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There are a lot of perks that come with being a wine specialist, from samples to trade shows, the constant exposure and immersion in the industry makes the whole job unreal at times. On occasion, I am even fortunate enough to have private tastings, as I was most recently when invited to a Duckhorn event. Duckhorn has always intrigued me with their recognizable labels limned with drakes and hens, of all different breeds, to show off the anseriformes in their various environments—the pairings of art and wine at work here. In addition to the artwork, I was always curious about the contents but never really felt that it was practical to buy a bottle of pricey Cabernet Sauvignon (though that is changing) for over sixty-five dollars. Since I am unable to routinely purchase a bottle of their wine, I jumped at the chance to taste a fraction of their flock to uncover the mysteries and see if the contents matched their packaging.

Gathered there, we (the specialists for our stores) were asked if we knew about the brand or had any exposure. Most everyone had tasted at least one offering from the winery, I was the black swan. Fourteen wines were poured (110 remain, for the countdown followers) and each came with a breakdown, depending on the label, like Duckhorn vs. Decoy or the Migration vs. Paraduxx. After the philosophies were shared, and winemaking practices were dutifully expounded, we tasted the following:

2010 Decoy Napa Valley Sauvignon Blanc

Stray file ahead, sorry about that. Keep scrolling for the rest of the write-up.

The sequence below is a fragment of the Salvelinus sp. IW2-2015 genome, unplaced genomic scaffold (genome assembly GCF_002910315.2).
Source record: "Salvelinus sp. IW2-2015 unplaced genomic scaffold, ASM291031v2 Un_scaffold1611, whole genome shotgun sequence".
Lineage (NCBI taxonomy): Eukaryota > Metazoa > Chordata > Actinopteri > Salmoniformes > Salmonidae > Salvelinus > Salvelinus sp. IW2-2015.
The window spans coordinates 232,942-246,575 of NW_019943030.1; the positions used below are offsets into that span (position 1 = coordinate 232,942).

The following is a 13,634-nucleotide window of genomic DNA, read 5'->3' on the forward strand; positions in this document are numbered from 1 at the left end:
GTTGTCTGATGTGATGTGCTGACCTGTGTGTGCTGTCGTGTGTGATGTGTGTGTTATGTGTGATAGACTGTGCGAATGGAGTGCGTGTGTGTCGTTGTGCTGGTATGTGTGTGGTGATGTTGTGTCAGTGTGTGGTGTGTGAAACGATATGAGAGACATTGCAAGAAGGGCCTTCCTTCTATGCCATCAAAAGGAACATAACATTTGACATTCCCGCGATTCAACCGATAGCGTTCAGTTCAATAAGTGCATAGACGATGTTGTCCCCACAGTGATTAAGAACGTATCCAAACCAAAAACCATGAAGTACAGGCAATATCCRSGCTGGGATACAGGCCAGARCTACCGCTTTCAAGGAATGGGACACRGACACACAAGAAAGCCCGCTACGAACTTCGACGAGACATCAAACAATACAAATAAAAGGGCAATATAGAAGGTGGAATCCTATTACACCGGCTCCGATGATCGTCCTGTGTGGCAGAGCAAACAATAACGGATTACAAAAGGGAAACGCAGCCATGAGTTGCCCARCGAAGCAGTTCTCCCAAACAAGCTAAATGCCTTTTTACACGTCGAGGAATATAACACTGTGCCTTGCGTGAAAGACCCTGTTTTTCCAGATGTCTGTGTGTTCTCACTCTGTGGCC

2010 Duckhorn Napa Valley Sauvignon Blanc

2010 Decoy Napa Valley Chardonnay

2009 Migration Russian River Valley Chardonnay

2008 Migration Anderson Valley Pinot Noir

2009 Goldeneye Anderson Valley Pinot Noir

2009 Decoy Anderson Valley Pinot Noir

2009 Decoy Napa Valley Merlot

2009 Decoy Napa Valley Red Wine

2009 Decoy Napa Valley Cabernet Sauvignon

2009 Decoy Sonoma County Zinfandel

2008 Paraduxx Napa Valley Red Wine

2008 Duckhorn Napa Valley Merlot

2008 Duckhorn Napa Valley Cabernet Sauvignon

After tasting through a few of the white wines it was nice to finally crack the code on the Decoy and Duckhorn debate, beginning to understand their relation to each other. Decoy is the pure varietal, where Duckhorn takes an old world approach to varietals by blending in the requisite amount (by law) of the named varietal and divvying up the remaining grapes with other Bordeaux varietals. By the time I had the Pinot Noir raised, I was beginning to understand the allure of this brand, seeing the wines for more than a comfort label. Honestly though, I preferred some of the Decoy wines over the more coveted Duckhorn Vineyards wines. In no case was that truer than the Merlot; the Decoy Merlot was one of my favorite wines for its mouth feel, exhibiting chalky tannins in a manner similar to my favorite Carmenères, where the Duckhorn Merlot fell in that bigger, homogenous style that Napa knows so well. Decoy Merlot’s character on the palate was better than the classic flavors of ripe red plum, currants and spice, giving the wine a leg up—for my money— on the Duckhorn Vineyards Merlot.

By the end of the fourteen wines I felt better acquainted with the style, more confident in recommending these wines and demystified as to what lay beneath the feathers. I am not sure if I would want the wine for my stocking stuffer, yet I can see why they are a go-to for so many of my customers and why they deserve a shot with many holiday dinners.

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